**spoiler alert** I chose to read this book because I had seen other librarians reviewing it on the Yalsa-book listserv. The fact that it is narrated**spoiler alert** I chose to read this book because I had seen other librarians reviewing it on the Yalsa-book listserv. The fact that it is narrated by death drew me in initially but I have to admit I didn’t know what it was about. It was also in the Top Ten Books for Young Adults for 2007 and was a Michael Printz award finalist. The Book Thief starts out slow and for the first 50 pages or so I thought about switching to another book. However, I continued reading and my efforts were well worth it. The story, which is narrated by Death, follows the girl Liesel Meminger from her first encounter with death as her brother dies and she is taken to live with her new foster parents in Molching, Germany on the eve of World War II. Liesel steals books at important and tragic moments in her life in order to settle the score as her family and friends are stolen from her as well as to make sense of the tragedies and horror of war. Liesel’s foster parents, Hans and Rosa Hubermann, her neighbor and best friend Rudy Steiner, and Max Vandenburg, the Jewish man the Hubermann’s hide in their basement for two years are wonderful, shining characters in Leisel’s life. The book, as to be expected when narrated by death, is not written in a sentimental tone, but there are many poetic moments that brought tears to my eyes. There were also moments of brevity as death wryly comments on life and the humans who struggle to hang on. This book has been marketed in the U.S. as a young adult title, but was originally released in Australia for adults. This is a book that I believe should be read by teens and adults alike, but I fear may be overlooked by many adults due to its marketing. This book is destined to become a classic in the ranks of the Diary of Anne Frank as it reveals the depths of human kindness and cruelty. ...more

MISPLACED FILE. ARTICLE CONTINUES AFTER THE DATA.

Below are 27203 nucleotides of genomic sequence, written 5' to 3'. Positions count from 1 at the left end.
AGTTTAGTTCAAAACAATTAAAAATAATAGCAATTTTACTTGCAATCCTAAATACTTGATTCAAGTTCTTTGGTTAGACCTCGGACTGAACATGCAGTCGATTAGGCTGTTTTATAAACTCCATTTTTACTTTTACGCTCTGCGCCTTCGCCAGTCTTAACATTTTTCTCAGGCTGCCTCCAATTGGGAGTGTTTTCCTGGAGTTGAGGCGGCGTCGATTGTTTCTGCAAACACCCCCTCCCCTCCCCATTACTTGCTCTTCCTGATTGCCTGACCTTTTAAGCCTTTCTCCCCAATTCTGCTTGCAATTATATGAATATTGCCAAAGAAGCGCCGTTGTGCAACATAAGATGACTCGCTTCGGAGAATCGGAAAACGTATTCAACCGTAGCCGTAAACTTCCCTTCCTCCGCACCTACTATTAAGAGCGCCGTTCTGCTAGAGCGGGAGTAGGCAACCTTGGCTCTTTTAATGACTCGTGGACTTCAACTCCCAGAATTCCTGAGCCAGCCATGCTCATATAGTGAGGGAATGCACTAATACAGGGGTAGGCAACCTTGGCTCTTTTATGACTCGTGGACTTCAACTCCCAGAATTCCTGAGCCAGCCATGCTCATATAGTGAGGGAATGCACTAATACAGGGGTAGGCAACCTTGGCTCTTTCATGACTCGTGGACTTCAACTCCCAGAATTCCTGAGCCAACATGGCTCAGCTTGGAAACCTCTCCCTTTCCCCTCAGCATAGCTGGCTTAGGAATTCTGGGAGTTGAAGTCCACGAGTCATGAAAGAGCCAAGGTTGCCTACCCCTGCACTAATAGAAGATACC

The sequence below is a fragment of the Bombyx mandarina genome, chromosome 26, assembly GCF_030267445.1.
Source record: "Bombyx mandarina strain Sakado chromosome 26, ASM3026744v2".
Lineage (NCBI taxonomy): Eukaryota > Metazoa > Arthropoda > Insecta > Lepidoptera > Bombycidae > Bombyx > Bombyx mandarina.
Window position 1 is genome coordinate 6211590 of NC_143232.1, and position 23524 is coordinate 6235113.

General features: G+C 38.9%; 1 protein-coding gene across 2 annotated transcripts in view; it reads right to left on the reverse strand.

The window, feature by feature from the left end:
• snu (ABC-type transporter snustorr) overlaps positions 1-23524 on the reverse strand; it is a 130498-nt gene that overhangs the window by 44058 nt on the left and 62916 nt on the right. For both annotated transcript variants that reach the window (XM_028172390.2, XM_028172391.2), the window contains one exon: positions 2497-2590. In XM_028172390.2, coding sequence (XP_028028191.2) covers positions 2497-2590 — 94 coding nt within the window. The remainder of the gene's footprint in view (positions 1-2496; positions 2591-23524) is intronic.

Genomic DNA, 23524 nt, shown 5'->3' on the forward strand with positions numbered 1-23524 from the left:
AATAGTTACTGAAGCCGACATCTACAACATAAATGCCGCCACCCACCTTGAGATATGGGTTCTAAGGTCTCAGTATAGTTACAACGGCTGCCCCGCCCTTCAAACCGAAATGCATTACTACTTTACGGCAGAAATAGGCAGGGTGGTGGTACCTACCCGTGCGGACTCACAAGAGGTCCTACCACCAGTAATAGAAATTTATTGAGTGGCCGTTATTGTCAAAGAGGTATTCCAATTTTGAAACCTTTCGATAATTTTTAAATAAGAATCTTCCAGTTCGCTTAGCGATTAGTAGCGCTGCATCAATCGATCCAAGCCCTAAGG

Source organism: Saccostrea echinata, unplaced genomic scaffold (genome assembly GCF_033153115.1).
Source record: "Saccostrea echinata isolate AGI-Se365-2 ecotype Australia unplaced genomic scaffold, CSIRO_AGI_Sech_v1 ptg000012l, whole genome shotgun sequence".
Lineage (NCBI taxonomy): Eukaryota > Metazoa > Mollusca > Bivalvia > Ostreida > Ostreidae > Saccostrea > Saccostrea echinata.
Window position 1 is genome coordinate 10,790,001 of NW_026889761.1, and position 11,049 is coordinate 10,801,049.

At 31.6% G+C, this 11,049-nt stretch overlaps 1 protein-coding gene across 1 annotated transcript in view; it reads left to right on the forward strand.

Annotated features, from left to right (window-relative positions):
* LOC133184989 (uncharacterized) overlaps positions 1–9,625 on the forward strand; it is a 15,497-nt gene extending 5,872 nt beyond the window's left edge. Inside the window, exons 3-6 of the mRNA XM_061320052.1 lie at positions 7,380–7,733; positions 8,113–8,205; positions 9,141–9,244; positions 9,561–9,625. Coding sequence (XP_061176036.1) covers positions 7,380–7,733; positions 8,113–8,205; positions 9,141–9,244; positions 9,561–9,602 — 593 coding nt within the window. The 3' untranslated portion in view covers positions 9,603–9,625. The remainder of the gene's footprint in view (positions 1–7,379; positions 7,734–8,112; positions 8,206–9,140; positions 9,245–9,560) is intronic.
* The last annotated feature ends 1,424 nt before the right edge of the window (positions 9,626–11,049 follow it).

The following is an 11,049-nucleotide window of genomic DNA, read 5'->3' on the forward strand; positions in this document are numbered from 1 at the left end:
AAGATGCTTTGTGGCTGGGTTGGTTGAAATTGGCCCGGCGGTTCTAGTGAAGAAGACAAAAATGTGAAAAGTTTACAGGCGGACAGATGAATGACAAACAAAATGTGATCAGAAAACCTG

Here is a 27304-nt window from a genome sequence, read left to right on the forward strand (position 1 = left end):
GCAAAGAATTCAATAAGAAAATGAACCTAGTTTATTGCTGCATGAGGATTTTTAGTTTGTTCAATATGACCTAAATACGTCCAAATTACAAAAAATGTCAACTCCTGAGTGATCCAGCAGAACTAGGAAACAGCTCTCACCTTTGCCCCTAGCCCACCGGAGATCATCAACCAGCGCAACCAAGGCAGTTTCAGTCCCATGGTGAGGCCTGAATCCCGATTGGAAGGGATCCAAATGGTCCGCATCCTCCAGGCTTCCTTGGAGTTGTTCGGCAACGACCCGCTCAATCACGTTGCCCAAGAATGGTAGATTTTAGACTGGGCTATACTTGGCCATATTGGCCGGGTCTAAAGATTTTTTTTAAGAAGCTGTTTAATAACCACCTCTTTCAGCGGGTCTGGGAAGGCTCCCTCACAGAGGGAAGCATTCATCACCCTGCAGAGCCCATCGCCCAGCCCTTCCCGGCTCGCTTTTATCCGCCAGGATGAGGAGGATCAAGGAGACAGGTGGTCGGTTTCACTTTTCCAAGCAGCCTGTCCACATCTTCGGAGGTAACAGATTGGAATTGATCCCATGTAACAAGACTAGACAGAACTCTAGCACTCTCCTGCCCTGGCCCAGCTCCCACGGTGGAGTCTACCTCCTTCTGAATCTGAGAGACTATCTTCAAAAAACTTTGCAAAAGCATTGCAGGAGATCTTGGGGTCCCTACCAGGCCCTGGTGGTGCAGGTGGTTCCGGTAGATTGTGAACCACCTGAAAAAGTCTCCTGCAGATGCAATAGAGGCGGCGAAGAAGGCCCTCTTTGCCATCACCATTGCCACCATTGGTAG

**spoiler alert** This is another between the numbers book featuring bounty hunter/bail bondsman Stephanie Plum. This time she dips again into the sup**spoiler alert** This is another between the numbers book featuring bounty hunter/bail bondsman Stephanie Plum. This time she dips again into the supernatural as Diesel helps her hunt another "Unmentionable" he thinks he's a leprechaun. Stephanie's grandma Mazur "found" his bag of money and has bought a Winnebago and gone to Atlantic City to see if she can get lucky some more. Stephanie brings Connie and Lula to Atlantic City to try and bring Grandma Mazur back but it turns out the money had been stolen from the gangster Delvina. Hijinks ensue including a car wash incident and a horse in a Winnebago.
This books was pretty short, just enough for a nice afternoon read. Not the best Plum book, but enough to quench the thirst until Fearless Fourteen....more
This is the fifth book in the Outlander Series. 20 century time-traveling Claire and her 17th century Scottish husband, Jamie Fraser experience life iThis is the fifth book in the Outlander Series. 20 century time-traveling Claire and her 17th century Scottish husband, Jamie Fraser experience life in North Caroline in the years preceding the Revolutionary War. Their daughter Brianna and her husband Roger (also time-travelers) adjust to life on Fraser's Ridge as well along with their son Jemmy.
There was not a lot of plot development in this book. The major events being the battle at Alamance, which Brianna, Clare, and Roger were not aware of from the history books and the ongoing intrigue as Jamie and Roger try to find and exact revenge upon Stephen Bonnett. Despite the lack of plot development, I do enjoy the romance between Jamie and Clare and the descriptions of their every day life and the situations they find themselves in....more